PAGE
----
Emily Haley, Plaintiff-appellant, v. United Airlines, Inc.; Ronald R. Weems; Sheet Metalworkers International Association, Defendants-appellees.emily Haley, Plaintiff-appellant, v. United Airlines, Inc.; Ronald R. Weems; Sheet Metalworkers International Association, Defendants-appellees, 927 F.2d 595 (4th Cir. 1991)

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US Court of Appeals for the Fourth Circuit - 927 F.2d 595 (4th Cir. 1991)

Argued May 7, 1990. Decided March 6, 1991


Appeals from the United States District Court for the District of Maryland, at Baltimore. John R. Hargrove, District Judge. (CA-88-2136-HAR)

Frederic Willard Schwartz, Jr., Cadeaux & Taglieri, P.C., Washington, D.C., argued for appellant; James W. Taglieri, Cadeaux & Taglieri, P.C., Washington, D.C.; Stephen A. Friedman, Joseph, Greenwald & Laake, P.A., Greenbelt, Md., on brief.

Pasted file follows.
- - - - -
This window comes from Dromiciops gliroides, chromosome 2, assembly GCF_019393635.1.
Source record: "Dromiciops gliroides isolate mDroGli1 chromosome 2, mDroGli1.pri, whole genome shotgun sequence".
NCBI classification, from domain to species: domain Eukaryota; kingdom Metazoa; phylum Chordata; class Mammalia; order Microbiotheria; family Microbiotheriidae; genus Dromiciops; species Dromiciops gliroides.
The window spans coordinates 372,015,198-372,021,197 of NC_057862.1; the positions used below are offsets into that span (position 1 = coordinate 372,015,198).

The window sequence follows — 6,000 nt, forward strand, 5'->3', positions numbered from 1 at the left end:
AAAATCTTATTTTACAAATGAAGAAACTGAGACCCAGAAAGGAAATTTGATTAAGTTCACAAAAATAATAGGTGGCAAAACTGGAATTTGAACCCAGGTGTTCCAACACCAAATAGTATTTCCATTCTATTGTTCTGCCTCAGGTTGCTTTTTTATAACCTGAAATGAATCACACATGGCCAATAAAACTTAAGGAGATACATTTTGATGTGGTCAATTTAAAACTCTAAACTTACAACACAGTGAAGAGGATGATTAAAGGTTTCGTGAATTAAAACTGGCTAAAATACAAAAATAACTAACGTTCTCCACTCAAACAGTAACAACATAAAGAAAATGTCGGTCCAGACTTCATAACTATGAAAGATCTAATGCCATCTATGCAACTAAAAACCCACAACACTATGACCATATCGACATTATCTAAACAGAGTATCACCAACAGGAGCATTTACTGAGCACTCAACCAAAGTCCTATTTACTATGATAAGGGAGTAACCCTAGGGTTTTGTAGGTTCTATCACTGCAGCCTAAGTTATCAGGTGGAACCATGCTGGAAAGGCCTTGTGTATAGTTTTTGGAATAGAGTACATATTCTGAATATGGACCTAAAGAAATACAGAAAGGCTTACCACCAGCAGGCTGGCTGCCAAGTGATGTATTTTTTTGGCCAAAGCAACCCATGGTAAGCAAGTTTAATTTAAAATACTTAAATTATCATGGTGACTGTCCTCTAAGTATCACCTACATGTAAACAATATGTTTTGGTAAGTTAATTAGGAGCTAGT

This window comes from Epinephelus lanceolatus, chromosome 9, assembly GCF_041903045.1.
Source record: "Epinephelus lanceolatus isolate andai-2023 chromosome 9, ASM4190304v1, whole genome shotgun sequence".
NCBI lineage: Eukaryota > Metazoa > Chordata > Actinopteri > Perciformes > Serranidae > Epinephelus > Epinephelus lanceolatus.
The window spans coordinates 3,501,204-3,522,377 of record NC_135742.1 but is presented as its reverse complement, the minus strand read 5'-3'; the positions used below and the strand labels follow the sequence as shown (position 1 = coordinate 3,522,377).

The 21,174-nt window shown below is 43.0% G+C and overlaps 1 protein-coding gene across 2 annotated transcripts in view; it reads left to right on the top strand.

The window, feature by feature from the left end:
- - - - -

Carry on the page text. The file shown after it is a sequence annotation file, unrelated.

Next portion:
John Louis Longstreth, Preston, Gates, Ellis, & Rouvelas Meeds, Washington, D.C.; C. Macnair Speed, Lord & Whip, P.A., Baltimore, Md., argued, for appellees; William Gray Schaffer, Preston, Gates, Ellis, & Rouvelas Meeds, Washington, D.C.; Michael S. DeBaugh, Lord & Whip, P.A., Baltimore, Md., on brief.

D. Md., 728 F. Supp. 374

AFFIRMED IN PART, VACATED IN PART, AND REMANDED.

Before WIDENER, Circuit Judge, McMILLAN, Senior United States District Judge for the Western District of North Carolina, sitting by designation, and YOUNG, Senior United States District Judge for the District of Maryland, sitting by designation.

PER CURIAM: